Zynga shares fall for second consecutive day
But Michael Pachter expects social giant to outperform expectations
Zynga's share value dropped by a further 5 per cent on its second day of trading.
The company went public last week with shares priced at $10 each. That rose by 10 percent to $11 before plummeting to close the first day of trading at $9.50.
Yesterday, the shares continued to fall, closing the day at $9.04. At its lowest point the share price was $8.74 - around 13 per cent lower than the price set in the IPO.
These fluctuations reflect the performance of the NASDAQ, which was also down, but it also places Zynga in the company of other under-performing tech IPOs in 2011.
Shares in the online deals specialist Groupon were initially priced at $20 when the company went public on November 3, but an immediate rise to $28 had turned into a low of $15.24 by November 28. Groupon stock currently trades at $22 a share.
The online music firm Pandora has also struggled since its June IPO. From an initial price of $16, the company's share value rose to $20 by July 1, before tumbling to a low of $9.84 by September 12. At the close of trading yesterday, Pandora's shares cost $9.99 each.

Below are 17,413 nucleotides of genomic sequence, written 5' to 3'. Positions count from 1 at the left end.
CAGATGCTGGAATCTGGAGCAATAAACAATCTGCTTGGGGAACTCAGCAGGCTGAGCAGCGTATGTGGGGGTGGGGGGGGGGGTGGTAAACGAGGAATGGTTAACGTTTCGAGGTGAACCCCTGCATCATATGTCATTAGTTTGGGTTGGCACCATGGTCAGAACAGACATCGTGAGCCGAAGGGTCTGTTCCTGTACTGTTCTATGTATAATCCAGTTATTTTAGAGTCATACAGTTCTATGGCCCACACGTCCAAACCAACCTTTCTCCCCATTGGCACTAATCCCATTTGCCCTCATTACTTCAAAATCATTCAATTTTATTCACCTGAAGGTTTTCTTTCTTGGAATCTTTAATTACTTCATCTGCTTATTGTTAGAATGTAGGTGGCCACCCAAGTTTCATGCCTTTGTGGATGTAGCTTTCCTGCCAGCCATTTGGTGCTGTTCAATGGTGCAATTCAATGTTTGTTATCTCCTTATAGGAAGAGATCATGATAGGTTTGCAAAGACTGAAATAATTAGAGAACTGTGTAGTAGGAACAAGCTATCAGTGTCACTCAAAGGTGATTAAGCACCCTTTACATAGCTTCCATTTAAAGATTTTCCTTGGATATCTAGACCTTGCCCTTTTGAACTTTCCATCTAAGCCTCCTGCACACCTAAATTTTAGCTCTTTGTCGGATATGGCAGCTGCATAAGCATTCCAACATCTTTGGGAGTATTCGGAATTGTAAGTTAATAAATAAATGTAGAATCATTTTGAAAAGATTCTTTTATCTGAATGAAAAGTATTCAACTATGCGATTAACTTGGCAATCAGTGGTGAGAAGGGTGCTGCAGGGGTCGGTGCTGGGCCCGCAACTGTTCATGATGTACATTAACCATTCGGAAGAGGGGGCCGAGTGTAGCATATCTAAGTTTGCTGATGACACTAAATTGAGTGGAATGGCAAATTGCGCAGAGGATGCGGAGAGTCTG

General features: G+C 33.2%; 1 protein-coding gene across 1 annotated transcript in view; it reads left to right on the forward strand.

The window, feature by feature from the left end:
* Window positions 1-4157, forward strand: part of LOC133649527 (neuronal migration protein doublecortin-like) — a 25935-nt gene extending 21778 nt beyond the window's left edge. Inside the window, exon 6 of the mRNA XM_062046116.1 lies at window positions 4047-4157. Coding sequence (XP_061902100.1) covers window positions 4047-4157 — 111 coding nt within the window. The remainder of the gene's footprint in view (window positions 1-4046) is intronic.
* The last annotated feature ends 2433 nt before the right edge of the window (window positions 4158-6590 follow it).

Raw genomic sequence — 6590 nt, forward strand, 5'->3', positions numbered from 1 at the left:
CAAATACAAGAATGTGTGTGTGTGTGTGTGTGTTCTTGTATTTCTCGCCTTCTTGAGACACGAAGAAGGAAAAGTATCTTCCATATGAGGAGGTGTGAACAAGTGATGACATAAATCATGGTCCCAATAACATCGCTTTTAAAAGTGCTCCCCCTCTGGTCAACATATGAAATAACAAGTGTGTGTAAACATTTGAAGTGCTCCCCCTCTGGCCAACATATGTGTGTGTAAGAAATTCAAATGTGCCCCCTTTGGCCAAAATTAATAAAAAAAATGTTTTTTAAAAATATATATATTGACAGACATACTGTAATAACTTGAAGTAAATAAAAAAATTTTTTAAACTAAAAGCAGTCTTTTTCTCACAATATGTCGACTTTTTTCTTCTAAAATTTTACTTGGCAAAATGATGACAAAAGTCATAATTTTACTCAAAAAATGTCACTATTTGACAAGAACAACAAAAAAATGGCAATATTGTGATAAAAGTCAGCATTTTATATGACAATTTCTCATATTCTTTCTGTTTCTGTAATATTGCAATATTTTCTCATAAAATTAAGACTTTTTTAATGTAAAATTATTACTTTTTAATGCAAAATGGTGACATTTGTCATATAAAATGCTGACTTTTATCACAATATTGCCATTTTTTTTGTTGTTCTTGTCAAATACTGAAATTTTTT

However, Wedbush analyst Michael Pachter has given Zynga a 12-month share-price target of $12.50, and expects its revenue to increase to $1.53 billion in 2012.
"By virtually any metric, it is clear that Zynga is the dominant developer of social games, claiming six of the top ten most popular games on Facebook by DAUs," he said in a report issued yesterday.
"We believe that Zynga's dominance is its key strength as the company leverages its large installed base of players each time it launches a new game."
Wedbush identified expansion into the smartphone market as a key to Zynga's future growth, with the company growing its DAUs on mobile platforms to 9.9 million by September 30 2011 - around ten times its mobile DAUs on November 1 2010.
Zynga is also making a play for the Chinese market, inking a deal with the online portal Tencent to launch a fully localized version of CityVille in the region.
As of September 30 2011, only 35 per cent of the company's revenue was international, despite 80 per cent of Facebook users living outside of the US.
"We attribute the difference to the company's failure to localize many of its games in different languages," the report states.
"Its first several games were playable in only a handful of foreign languages, but recent releases have launched in 12 to 17 languages each, compared to Facebook's availability in over 50 languages."